My regular friends (readers) will know I often denounce calcium in no uncertain terms. While other doctors dole it out as necessary or “advisable”, I have been in print many times to say calcium is the last thing you want much of in your body.
Stupid (I mean REALLY stupid) science supposedly showing that osteoporosis is caused by lack of calcium and all you have to do is pump calcium into the blood and the bones will magically fill up again and go hard is as crazy as it sounds!
Osteoporosis, as a matter of fact, is caused by a number of things, none of which are lack of calcium! Magnesium deficiency is a much more significant contributor.
But really, osteoporosis is a whole-body nutritional disease, with no one single factor to blame. If it could be boiled down to just one substance, then I think I would pick on boron. Women taking 3 mgs a day of boron need never fear osteoporosis (unless it is already present).
But calcium deficiency? Definitely NOT.
Yet doctors go on pumping this stuff into trusting patients, in blyth disregard of the fact that in almost all other situations, calcium is dangerous! Seriously!
It’s the hallmark of aging—more so than even wrinkles in the skin. As we get older we get crustier (calcium build up); it accumulates in the joints (osteoarthritis), brain tissue, artery walls (hence hardening of the arteries and heart attacks) and—worst of all—build up in the coronary arteries.
The latter is so definitive of bad arteries that it is the number one marker for atherosclerosis and risk of death resulting from a heart attack.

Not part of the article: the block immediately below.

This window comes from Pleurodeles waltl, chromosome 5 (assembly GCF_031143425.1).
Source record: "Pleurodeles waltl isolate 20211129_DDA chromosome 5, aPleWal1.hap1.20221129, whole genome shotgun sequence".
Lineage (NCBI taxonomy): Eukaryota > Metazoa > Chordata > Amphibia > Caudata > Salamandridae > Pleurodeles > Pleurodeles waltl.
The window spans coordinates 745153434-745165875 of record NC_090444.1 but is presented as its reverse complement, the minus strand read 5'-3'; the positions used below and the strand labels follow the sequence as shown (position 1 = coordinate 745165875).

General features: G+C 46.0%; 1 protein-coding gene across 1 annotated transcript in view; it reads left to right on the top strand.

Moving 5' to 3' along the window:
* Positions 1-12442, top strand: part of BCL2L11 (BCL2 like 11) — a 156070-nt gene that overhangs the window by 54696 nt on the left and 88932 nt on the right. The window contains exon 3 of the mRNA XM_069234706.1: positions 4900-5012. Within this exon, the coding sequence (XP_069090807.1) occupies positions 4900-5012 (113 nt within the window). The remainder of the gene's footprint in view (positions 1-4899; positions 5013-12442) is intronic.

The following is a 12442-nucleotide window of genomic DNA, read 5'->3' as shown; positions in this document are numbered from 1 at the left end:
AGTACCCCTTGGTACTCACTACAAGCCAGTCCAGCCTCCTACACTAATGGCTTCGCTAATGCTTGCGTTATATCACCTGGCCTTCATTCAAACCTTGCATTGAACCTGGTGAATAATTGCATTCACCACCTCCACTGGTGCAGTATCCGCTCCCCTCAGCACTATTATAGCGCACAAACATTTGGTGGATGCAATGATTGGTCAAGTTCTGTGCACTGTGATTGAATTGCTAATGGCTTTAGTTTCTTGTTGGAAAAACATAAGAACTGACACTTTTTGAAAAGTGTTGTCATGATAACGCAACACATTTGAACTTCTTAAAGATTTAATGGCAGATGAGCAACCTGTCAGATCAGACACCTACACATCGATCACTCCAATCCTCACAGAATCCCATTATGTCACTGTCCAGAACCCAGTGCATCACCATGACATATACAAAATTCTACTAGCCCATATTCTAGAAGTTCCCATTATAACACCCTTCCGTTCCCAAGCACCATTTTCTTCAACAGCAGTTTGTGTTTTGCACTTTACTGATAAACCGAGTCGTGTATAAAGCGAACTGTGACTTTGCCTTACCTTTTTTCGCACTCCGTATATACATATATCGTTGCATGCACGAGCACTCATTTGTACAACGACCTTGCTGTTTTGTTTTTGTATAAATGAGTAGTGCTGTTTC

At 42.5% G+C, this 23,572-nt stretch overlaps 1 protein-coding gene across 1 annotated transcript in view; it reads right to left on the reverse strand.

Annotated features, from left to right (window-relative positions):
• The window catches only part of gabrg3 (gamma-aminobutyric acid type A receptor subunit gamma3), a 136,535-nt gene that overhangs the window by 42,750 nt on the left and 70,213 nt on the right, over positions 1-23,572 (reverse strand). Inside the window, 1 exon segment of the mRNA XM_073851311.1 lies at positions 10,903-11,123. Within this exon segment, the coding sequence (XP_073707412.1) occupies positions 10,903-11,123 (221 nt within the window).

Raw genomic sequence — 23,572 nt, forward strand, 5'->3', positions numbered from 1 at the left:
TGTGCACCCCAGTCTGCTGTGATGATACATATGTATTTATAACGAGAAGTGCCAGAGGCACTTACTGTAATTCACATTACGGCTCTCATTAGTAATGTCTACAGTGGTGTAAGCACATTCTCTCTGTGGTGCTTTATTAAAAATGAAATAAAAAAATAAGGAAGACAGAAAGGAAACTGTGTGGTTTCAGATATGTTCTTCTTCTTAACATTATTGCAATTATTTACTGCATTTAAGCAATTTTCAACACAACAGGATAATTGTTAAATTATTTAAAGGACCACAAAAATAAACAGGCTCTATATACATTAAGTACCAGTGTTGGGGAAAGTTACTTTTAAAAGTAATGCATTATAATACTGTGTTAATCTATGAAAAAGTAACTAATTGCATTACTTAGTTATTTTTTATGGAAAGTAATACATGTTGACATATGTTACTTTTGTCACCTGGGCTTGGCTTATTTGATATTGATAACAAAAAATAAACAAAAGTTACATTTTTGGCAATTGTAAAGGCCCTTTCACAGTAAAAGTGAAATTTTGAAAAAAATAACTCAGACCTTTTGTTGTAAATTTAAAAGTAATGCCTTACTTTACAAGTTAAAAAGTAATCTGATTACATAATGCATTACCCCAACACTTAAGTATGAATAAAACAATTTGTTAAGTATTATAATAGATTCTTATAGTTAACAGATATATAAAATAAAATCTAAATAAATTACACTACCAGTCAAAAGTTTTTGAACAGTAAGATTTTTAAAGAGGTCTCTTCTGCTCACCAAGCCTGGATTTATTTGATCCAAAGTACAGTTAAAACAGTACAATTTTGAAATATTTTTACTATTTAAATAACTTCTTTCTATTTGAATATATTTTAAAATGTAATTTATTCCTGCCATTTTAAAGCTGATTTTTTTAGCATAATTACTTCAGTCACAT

All repeat after me: WE DON’T WANT CALCIUM SUPPLEMENTS!
In a study just released (2013), a new analysis has shown that a high intake of supplemental calcium increases the risk of cardiovascular disease (CVD) death by a shocking 20%. But only men, in this case. Compared with individuals who took no calcium, men who consumed 1000 mg or more of supplemental calcium per day had a significant 20% increased risk of CVD death, mainly heart-disease death.
It’s interesting to note that this particular analysis did not show any effect for women. But do not be reassured. A 2010 meta-analysis published in the British Medical Journal showed that the use of calcium supplements without coadministered vitamin D is associated with an increased risk of MI. This increased risk was later confirmed in an analysis of the patients participating in the European Prospective Investigation into Cancer and Nutrition Study (EPIC).
The best source of calcium is not supplements, it’s diet!
For those of you who have never read my osteoporosis book, it’s downloadable at no cost. Just go here:
For those of you still concerned about aging, osteoporosis and staying young, fit and supple for the maximum number of years, then you need to read my definitive guide to holding back aging:
How to Live Beyond 100 Years.
It’s full of science (as are all my books), covering everything from the health benefits of sex to the latest on stem cells.
It’s full of surprises. For example the number one factor in living a long and happy life isn’t a nutritional factor at all; it’s belonging!
Plus, I share with you that aging boils down to just ONE protein (progerin) and if we could beat just that one thing, aging may pass into history as something we don’t do any more!
I’ve a good page explaining the benefits of this manual here:
1.Xiao Q, Murphy RA, Houston DK, Harris TB, Chow WH, Park Y. Dietary and supplemental calcium intake and cardiovascular disease mortality. JAMA Intern Med 2013; DOI:10.1001/jamainternmed.2013.3283. Available at: http://archinte.jamanetwork.com/journal.aspx.
Larsson SC. Are cardiovascular supplements harmful to cardiovascular disease? JAMA Intern Med 2013; DOI:10.1001/jamainternmed.2013.3769. Available at: http://archinte.jamanetwork.com/journal.aspx]